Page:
The Grief That Comes With Learning More About a Parent You Idolized and Then Lost
These are weird times, to say the least. Not only are we navigating a global pandemic — something I’ve seen played out a hundred times in fiction and never thought I’d actually live through — but I’ve been trying to navigate an inner turmoil only made more uncomfortable by the coronavirus (COVID-19).
With the beginning of May, I find myself approaching a trifecta of traumatic days I have dreaded every year for almost a decade.
May 9, 2011 was the last day I saw my father alive.
May 12, 2011 was the day he died.
May 16, 2011 was the day we laid him to rest.
These days have been hard at the best of times, as I’ve written about before. I’ve never really come to terms with my father’s death, a man I revered and idolized. Now, however, his memory has been tainted by recent realizations and I find myself struggling with more than just his passing. How can you grieve for a man who never really existed? Where does the line fall between the man I loved and the man he truly was?
My father was, by no means, an abusive man — at least, not while I knew him. His past battle with alcoholism was no secret in our family, but it’s only in the years after his death that I learned, initially secondhand, that he was physically abusive toward my mother before I was born. She presented him with an ultimatum — quit drinking, stop the domestic violence — and he did so. He quit drinking. He became a caring and loving partner and, eventually, father.
My mother was (and is) a different story. The revelation that I was sexually abused, and knowingly exposed to my abuser when my parents knew he had abused other children, has led to further awareness. In discussion with my therapist, the depths of my mother’s narcissistic tendencies and emotional abuse has taken center stage. The way she compared me to my half-siblings and their shortcomings; the emotional manipulation and jealousy; the volatility; the constant criticisms of my father and I; the fear with which I would live in childhood, waiting for another outburst, have all stepped into the spotlight and I finally see her for the person she is.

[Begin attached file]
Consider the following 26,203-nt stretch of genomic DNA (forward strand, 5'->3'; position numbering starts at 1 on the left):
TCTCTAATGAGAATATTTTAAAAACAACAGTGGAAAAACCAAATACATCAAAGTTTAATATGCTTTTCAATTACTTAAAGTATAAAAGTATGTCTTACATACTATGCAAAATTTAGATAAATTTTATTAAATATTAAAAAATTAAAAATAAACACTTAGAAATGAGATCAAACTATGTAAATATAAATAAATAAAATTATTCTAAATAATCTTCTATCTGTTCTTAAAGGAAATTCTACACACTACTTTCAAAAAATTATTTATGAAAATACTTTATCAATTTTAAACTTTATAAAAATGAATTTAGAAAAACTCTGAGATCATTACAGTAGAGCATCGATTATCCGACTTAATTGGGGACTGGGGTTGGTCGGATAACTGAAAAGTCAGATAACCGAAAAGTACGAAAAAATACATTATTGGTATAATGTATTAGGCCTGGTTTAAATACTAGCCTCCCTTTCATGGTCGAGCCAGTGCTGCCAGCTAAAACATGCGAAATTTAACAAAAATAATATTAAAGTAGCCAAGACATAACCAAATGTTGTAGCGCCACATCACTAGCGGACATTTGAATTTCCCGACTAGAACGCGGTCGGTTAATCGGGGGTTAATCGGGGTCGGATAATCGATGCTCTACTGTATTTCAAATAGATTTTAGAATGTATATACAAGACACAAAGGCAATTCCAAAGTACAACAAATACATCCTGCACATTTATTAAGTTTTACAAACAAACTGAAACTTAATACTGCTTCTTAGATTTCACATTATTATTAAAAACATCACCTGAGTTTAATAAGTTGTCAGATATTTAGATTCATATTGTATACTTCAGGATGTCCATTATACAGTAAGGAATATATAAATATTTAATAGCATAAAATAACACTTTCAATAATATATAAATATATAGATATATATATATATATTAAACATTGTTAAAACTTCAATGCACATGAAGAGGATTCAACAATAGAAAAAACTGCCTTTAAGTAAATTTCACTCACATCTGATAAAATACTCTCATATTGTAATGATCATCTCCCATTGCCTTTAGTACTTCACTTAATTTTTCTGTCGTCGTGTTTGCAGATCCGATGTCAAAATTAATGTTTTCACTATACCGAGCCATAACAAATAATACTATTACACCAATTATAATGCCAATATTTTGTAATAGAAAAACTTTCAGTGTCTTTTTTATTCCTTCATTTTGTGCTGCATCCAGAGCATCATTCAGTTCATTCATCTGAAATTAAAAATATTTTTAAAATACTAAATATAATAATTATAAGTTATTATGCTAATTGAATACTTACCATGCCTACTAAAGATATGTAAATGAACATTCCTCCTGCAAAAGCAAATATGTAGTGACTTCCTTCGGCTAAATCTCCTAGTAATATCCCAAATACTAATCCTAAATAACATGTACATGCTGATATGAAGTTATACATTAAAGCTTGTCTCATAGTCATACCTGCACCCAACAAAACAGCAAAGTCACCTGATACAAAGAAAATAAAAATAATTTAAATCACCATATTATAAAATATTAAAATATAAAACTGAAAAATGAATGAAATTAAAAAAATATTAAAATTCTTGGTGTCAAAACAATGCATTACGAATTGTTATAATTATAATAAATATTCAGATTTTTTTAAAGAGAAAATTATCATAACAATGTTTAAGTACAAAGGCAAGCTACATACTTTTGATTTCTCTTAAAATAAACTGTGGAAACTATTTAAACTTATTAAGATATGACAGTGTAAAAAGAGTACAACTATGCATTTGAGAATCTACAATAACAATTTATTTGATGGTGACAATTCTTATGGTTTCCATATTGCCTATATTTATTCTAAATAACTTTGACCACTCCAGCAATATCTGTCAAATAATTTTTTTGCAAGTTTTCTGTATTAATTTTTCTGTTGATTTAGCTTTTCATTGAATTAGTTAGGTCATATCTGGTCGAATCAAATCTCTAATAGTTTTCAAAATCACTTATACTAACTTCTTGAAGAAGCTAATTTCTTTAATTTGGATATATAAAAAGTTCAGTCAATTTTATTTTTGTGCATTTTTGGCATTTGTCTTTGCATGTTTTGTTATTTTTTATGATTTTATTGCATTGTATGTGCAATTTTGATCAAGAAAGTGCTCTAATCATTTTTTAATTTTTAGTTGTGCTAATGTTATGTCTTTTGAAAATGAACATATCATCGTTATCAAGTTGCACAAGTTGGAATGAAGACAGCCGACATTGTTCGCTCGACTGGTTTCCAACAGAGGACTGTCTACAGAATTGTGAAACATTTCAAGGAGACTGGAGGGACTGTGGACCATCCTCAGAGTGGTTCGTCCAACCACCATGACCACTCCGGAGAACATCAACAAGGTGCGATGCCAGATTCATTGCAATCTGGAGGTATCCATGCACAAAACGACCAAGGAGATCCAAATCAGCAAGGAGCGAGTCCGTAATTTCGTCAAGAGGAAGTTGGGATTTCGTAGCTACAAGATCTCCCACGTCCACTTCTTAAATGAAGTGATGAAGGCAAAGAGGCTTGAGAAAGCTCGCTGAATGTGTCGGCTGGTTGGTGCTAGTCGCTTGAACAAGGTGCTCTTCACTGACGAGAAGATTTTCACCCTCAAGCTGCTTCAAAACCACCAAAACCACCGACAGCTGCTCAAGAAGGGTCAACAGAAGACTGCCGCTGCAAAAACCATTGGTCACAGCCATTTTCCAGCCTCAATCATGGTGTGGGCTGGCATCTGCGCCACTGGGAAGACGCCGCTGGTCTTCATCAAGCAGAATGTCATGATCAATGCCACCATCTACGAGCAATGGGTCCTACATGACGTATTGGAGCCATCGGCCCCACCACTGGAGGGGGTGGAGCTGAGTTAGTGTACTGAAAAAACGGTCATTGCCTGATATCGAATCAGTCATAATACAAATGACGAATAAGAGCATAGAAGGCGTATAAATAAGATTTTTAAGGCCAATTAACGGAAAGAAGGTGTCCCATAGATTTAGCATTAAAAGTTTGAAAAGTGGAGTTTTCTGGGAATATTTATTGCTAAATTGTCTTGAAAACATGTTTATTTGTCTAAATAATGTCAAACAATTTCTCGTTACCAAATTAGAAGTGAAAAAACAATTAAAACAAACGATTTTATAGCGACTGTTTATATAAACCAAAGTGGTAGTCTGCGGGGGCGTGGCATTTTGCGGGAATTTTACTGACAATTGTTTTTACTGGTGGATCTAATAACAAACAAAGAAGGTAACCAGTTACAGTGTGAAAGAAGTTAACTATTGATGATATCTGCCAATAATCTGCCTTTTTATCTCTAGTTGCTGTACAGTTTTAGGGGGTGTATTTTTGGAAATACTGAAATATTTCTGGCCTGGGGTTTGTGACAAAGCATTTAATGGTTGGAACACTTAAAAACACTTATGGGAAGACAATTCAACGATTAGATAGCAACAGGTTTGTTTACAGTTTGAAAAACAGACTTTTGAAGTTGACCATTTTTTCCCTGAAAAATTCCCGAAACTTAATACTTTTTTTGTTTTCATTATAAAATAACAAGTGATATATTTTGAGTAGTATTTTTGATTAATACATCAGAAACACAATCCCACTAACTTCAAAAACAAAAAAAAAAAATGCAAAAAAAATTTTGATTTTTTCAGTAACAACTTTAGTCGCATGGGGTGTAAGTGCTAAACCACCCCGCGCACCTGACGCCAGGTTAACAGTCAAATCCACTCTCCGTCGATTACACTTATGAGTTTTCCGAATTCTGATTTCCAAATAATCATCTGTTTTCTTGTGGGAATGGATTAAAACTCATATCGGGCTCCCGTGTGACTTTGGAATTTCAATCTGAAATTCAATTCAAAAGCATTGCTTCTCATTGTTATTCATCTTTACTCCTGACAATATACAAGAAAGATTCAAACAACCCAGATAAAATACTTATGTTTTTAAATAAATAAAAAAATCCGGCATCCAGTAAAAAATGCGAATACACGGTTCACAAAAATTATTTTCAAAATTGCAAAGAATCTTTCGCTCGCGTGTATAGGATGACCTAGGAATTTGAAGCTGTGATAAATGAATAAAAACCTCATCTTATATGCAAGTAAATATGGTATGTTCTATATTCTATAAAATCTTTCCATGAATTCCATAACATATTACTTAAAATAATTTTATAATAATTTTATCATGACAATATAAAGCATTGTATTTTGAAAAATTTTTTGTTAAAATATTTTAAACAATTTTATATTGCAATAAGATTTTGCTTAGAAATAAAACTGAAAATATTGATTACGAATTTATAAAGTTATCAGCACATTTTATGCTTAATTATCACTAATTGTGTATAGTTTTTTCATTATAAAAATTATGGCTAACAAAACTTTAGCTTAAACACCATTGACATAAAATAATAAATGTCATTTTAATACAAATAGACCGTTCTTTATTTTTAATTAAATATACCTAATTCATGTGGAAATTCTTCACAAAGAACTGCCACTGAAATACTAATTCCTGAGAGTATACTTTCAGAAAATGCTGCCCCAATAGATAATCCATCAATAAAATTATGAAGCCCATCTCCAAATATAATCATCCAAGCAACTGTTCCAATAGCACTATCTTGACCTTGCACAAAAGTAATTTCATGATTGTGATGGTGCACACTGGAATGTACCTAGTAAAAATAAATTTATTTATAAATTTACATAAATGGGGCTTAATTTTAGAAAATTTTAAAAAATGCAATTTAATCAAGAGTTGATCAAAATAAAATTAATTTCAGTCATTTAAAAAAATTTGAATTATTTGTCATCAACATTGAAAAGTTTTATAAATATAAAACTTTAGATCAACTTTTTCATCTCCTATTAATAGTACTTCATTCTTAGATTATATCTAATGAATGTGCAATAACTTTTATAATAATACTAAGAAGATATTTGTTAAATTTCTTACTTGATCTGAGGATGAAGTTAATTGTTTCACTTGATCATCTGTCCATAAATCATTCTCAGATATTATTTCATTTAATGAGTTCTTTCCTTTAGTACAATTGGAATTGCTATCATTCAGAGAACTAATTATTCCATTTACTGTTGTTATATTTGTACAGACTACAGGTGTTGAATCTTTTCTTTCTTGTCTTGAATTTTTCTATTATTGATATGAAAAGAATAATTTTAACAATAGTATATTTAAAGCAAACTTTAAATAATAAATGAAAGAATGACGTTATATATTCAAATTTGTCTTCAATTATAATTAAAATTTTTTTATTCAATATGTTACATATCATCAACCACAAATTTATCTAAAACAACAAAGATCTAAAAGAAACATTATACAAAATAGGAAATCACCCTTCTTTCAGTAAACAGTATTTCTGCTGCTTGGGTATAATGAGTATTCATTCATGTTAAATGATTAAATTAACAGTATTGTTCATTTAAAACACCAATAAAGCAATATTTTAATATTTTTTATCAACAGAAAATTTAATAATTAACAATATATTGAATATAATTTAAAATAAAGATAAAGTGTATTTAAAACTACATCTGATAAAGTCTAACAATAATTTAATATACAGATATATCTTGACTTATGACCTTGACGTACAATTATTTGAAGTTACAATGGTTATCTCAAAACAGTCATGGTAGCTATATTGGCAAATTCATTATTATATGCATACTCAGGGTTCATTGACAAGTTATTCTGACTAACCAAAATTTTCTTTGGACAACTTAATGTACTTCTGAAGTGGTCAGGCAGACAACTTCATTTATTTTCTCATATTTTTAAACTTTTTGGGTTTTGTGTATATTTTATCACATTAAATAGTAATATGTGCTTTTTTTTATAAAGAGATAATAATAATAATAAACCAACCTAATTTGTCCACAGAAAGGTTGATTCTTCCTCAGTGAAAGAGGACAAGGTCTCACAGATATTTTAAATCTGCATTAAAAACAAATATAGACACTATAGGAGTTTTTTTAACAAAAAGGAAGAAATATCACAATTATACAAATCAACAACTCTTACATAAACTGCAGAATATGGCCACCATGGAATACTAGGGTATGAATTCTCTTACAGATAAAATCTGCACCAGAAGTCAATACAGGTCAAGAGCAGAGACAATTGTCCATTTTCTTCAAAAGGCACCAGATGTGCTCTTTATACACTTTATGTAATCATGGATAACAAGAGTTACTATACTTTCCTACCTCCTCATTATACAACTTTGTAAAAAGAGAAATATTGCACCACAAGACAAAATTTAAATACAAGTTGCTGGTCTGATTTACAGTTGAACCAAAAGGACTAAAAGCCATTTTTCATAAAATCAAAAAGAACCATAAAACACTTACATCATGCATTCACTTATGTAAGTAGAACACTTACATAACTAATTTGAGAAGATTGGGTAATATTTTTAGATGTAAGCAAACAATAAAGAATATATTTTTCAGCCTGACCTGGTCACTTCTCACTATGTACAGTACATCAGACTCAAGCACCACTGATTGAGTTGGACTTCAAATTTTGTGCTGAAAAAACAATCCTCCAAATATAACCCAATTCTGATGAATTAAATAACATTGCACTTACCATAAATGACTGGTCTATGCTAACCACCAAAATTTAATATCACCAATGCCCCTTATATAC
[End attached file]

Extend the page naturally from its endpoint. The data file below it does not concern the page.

My father may have been a victim too — indeed, she criticized something he did just moments before his death, a fact that has haunted me — but he also provided the mantra with which I lived my childhood. I was instructed, all the time, to “keep the peace.” Whenever things would kick off between my mother and me, he reminded me, in desperate tones, to “keep the peace.” When I did something “wrong” and needed to set it right immediately, “keeping the peace” was the eggshell path on which I walked.
“Your father did anything for an easy life,” my therapist told me, and she’s right. He agreed with everything my mother said. If she wanted something, it was hers. If she needed something, he accepted. Narcissistic tendencies don’t come out of nowhere, of course, but perhaps it’s the tool she used, albeit unwittingly, to control his behavior and even punish him after his physical abuse.